Is it possible to have a healthy, happy marriage (or any committed relationship) without respect? What does it mean to "honor" your significant other? Isn't it enough to be physically present and meet my spouse's physical needs (like food and shelter)?

These are the important questions. At least I believe them to be.

I'll start with respect. What I see in public...and sometimes in my a glaring lack of respect between committed partners. I'm not simply referring to the holding of a door for another or basic manners like "please" and "thank you". What I see is blatant and harmful disrespect. I see couples, sometimes with small children in tow, that have nothing nice to say at all. These same couples often treat total strangers with more respect than their own life partner. Where does this disrespect come from? Is it possible to reverse this behavior?

I believe it comes from the absence of "honor". Allow me to define honor as I understand it. When we honor someone, we attach high value to that individual. Honor, therefore, is the belief that our intimate partner is worthy of our respect. Allow me to illustrate. If the Queen of England was to ring your doorbell, what would you do? Would you invite her in? Would you address her with kind words? Offer her a beverage or something to eat? Oh, you don't like the Queen of England? Then pick someone of stature...the Pope...the US President....your favorite actor or sport figure?

My point is that if we are in the presence of someone "important" then we most likely will be on our best behavior. We might even gasp at the sight of them. That's often what we do in the presence of someone important, right?

Chances are, you sleep in a bed next to the most important person in your life. When's the last time you rolled over in the morning and gasped at the very sight of him or her? I can almost hear the comments at this pint..."If you saw my wife/husband first thing in the morning you would gasp too. Bed head makeup..." you attach high value to your intimate partner? Do you look forward to being in their presence? Do you speak and listen to them respectfully?

Isn't it enough that I go to work, make money to pay the bills, shop for food, prepare food, clean dishes, cut grass take out the trash. Isn't that enough?


Thomas Livernois


September 4, 2018

Ever thought about the importance of establishing and enforcing boundaries for our children? Some may call them rules. I call them boundaries. Here’s why.

The human brain is perhaps the most complex and fascinating thing on earth. Its development is complex and multi-faceted. In its earliest stages of development (following birth), children carefully observe the world around them. To say they are impressionable is putting it mildly. By the way, this development continues until approximately 25 years of age.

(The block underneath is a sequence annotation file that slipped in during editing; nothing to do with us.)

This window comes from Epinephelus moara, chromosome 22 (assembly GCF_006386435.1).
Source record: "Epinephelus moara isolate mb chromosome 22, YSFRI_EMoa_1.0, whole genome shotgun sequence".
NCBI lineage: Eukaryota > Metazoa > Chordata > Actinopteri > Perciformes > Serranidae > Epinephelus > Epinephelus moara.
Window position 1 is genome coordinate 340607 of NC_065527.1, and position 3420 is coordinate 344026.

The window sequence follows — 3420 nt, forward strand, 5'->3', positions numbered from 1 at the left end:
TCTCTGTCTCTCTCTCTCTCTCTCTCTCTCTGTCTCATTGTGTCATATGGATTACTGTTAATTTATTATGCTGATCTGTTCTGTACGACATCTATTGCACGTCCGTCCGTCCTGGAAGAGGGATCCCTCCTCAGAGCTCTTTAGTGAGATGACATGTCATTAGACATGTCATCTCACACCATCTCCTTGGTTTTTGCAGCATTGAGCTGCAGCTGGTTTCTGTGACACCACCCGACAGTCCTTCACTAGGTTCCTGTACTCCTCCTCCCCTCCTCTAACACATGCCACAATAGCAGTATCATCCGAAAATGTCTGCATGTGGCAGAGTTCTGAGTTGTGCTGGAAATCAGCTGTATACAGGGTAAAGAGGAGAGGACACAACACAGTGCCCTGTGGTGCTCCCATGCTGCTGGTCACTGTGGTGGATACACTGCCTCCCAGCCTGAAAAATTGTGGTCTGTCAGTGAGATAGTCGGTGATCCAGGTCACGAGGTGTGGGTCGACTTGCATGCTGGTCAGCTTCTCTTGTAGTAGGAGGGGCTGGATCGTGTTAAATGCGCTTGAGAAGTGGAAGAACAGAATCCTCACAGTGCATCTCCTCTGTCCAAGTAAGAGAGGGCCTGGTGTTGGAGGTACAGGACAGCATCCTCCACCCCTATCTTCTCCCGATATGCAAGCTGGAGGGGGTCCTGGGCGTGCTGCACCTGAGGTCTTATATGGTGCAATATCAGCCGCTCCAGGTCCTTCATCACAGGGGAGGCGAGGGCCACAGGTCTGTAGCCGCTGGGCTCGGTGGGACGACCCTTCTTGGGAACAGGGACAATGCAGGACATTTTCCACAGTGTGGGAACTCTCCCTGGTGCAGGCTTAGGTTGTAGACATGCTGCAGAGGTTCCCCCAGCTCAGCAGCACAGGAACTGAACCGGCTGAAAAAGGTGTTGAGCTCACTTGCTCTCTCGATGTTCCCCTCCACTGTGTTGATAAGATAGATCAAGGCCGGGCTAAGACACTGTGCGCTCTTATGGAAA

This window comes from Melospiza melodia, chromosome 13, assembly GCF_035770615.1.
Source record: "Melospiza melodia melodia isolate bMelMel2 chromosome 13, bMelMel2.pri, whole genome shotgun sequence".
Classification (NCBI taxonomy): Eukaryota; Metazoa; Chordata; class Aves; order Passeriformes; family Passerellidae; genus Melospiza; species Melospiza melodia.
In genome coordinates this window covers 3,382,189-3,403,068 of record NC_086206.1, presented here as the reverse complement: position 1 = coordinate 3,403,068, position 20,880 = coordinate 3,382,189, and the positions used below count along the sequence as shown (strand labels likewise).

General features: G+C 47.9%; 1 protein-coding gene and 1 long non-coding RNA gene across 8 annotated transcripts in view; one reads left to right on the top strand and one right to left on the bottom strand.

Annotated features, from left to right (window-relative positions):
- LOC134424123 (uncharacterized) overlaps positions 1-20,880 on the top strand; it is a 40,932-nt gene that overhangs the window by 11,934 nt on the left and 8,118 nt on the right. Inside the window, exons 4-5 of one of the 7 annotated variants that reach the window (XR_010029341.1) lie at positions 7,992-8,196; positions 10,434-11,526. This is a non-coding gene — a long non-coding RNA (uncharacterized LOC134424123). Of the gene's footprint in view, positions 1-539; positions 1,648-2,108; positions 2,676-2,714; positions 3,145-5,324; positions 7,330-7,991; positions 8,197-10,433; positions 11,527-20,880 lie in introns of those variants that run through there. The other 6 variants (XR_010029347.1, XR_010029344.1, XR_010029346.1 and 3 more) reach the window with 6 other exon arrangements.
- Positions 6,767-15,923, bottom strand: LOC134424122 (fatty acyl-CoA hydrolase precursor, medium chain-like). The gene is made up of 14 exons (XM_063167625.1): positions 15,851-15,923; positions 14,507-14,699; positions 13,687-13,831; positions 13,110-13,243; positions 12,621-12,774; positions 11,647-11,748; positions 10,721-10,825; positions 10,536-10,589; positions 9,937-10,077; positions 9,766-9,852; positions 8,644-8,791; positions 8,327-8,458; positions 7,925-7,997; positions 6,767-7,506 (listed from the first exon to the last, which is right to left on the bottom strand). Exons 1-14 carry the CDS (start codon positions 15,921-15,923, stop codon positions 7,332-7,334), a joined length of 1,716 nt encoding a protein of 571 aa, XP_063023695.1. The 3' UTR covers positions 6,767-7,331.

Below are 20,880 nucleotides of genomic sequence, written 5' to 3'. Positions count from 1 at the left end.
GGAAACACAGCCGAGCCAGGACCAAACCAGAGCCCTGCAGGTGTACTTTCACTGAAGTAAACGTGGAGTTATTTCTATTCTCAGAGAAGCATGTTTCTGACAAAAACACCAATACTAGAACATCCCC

Research and anecdotal evidence show that a child’s greatest need is to feel safe and secure. What makes a child feel safe and secure? There is no simple answer, however, I propose that an important factor is the boundaries that we establish and enforce.

Suppose your pre-teen son knows what is expected of him because you have made it clear in a way that he understands. He is expected to clean his room before he is allowed to play video games or play in the park. Let’s assume your son ignores the boundaries established on at least one occasion. What do you do? One option is to move the boundaries. Maybe you alter your expectation so that he is expected to follow the rules 70% of the time. Perhaps that becomes the new boundary. Is that where it will stay? Of course not. Where does the negotiation end and the enforcement begin?

If you will allow me, I will return to the child’s greatest need: Safety and security. Our boundaries, arbitrary as they may be, should be lovingly rigid. Here’s why. I believe a child that “pushes the boundaries” does not do so because he/she wants us to move the boundary. He/she pushes the boundary to make sure the boundary is still there. They seek safety and security…and find it in consistency and predictability. They push (consciously) and hope (subconsciously) that mom and dad will do what they say they are going to do. Therein lies safety and security.

This is not the end-all, be-all of safety and security, however, I believe it is a vital piece. So next time little Johnny is pushing the boundaries…be the mom and dad that gives them what they need (safety and security) and deny or delay what they think they want (instant gratification).

Remember: Their brain is still developing. Yours should already be.

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